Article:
Every year, around the middle of November, I feel sad. It is a gentle sort of sadness. It doesn’t inspire tears. It is not sharp or stinging. It is a well-rounded sort of sadness that opens with great patience in the middle of my body. The feeling grows, not painfully, out into my limbs. It fills me slowly, like a cup filling with water. It is the color of the winter sky at dusk, deep violet-blue, distant, cool, and profound.
A few days go by, sometimes a week, before I realize the sadness has moved in. But when I do, I push against it. I stay productive and resist when it calls me to stillness. And then one day, I remember that this old friend returns each year at around this time and that what I am feeling is my body responding to the shift in the balance, to the time when the night envelopes the shoulders of the day in her dark robes.
During the long days of June, the sun shines for 15 hours. Around the middle of September, the day cedes its dominance to the night. By the middle of November, the sun is up for only 10 hours. In mid-December, the sun will rise over the ocean and sink into the bay in only nine hours. The rest of the Earth’s rotation is for the cold and hungry night. Fifteen hours of black, softened on each end with dusky violet-blue.
Each year this darkness sneaks up on me and I am reminded that when the entire world changes I change, too. The light’s low angle and short visits are like words spoken to our bodies, commanding us to slow down and be still.
The trees sleep, their leaves falling and decomposing on the wet ground. Those animals that stay here move around less. They sleep in the ground or huddle together in the backs of burrows and nests, venturing out only to eat. Yet I attempt to carry on at full speed, grinding against my nature.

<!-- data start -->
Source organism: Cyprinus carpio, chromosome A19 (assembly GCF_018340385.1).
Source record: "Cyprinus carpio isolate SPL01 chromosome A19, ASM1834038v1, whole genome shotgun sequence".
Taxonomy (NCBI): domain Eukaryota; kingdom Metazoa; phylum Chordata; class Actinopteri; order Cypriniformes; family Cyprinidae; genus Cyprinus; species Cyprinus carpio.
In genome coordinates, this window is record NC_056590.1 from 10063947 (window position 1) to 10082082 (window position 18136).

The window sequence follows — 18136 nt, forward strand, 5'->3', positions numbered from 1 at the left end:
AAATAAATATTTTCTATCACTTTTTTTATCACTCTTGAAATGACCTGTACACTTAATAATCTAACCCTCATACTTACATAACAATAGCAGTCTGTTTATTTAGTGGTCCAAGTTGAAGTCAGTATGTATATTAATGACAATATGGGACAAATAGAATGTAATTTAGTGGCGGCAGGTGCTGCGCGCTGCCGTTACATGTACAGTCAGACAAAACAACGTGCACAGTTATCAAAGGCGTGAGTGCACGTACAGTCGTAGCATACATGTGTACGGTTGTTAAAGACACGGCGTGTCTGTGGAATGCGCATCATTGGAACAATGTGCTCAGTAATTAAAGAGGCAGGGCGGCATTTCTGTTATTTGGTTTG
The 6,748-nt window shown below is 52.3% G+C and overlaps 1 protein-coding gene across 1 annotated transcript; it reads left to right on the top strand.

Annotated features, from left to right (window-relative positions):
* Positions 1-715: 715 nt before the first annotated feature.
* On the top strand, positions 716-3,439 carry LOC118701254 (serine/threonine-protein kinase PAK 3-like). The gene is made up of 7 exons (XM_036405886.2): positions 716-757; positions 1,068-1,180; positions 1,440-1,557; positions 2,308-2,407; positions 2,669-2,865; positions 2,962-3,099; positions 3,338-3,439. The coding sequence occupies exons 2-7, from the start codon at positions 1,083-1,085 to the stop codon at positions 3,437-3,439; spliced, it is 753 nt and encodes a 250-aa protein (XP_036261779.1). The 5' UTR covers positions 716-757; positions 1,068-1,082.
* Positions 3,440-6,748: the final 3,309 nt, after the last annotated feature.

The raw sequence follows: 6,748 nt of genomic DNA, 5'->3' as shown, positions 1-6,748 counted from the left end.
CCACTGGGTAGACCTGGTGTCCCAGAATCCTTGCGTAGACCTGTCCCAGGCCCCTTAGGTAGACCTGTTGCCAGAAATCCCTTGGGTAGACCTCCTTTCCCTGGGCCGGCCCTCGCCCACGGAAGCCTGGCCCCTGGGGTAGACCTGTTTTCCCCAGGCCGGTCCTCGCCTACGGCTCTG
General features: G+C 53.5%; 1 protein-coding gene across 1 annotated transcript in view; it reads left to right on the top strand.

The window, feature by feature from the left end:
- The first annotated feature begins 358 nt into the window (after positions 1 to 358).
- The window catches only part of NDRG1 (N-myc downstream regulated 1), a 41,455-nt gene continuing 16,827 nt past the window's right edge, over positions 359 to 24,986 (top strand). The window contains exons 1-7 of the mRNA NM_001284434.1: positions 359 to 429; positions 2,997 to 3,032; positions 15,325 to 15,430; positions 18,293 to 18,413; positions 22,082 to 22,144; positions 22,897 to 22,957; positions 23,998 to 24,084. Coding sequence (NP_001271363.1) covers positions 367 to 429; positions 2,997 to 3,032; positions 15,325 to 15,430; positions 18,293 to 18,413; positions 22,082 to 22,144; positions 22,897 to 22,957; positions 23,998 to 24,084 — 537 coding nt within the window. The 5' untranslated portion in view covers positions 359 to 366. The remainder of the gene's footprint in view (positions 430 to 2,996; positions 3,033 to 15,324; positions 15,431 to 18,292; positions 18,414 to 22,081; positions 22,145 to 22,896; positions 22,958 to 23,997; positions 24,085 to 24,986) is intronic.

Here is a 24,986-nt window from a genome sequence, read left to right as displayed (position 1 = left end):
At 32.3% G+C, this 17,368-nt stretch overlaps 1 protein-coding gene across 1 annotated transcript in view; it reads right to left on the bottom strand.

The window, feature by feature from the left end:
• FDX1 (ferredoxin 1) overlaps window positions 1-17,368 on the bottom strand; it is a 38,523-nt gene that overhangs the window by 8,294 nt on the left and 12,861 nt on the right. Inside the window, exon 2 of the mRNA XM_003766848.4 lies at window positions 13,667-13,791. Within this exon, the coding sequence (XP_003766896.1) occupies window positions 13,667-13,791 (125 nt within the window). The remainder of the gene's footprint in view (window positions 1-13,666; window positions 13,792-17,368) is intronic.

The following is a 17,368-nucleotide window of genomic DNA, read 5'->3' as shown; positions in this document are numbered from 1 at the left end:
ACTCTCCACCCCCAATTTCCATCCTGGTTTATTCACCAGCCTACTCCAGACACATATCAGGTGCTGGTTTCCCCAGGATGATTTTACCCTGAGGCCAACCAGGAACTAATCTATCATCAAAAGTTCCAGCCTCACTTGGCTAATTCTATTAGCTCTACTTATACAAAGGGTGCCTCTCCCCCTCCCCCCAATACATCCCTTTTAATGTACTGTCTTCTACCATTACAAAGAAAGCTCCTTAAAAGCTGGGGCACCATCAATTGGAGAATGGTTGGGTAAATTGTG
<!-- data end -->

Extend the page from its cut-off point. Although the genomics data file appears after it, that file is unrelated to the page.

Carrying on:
We live in a time that demands unending consistency in our participation and productivity. The world we have constructed does not consider the fluctuations of the nature in our humanness. It’s as if we’ve fitted our ever-changing forms into an inflexible mold. When, each fall, I change and the mold holds firm, I feel its edges and restrictions.
I feel sad until I remember that we humans are diurnal; we are creatures of the daylight. Our eyes and our minds are tuned to it. We are like those plants whose leaves lift at dawn and droop in the afternoon. The same thing that happens to us over the course of each day happens to us in the course of the year, too. We wake in the growing light of the morning, the spring of our day. We make and do in the summer of our day. As the evening settles in, our autumn, we settle and slow and prepare for night. Night comes, the winter of our day, and we sleep.
Every year, around this time, I am reminded that I am an animal. Only a moment has passed since the time I lived fully in the sand and wind. Not long ago, the skin of my feet was calloused and thick, and instinct was the loudest voice I heard. It has not been so long since I moved inside and turned on the lights and demanded of myself that I not rest.
No matter if I wrap myself in fine clothes, cut my nails, and wear shoes; underneath I am still an animal, still ruled by the things that made me. Days shorten, the night grows long, and a change, inevitable as the tide, comes. My blood slows and my eyelids feel heavy, and I remember, just as much as the sleeping trees and the creatures burrowed in the ground, that I belong to the world outside.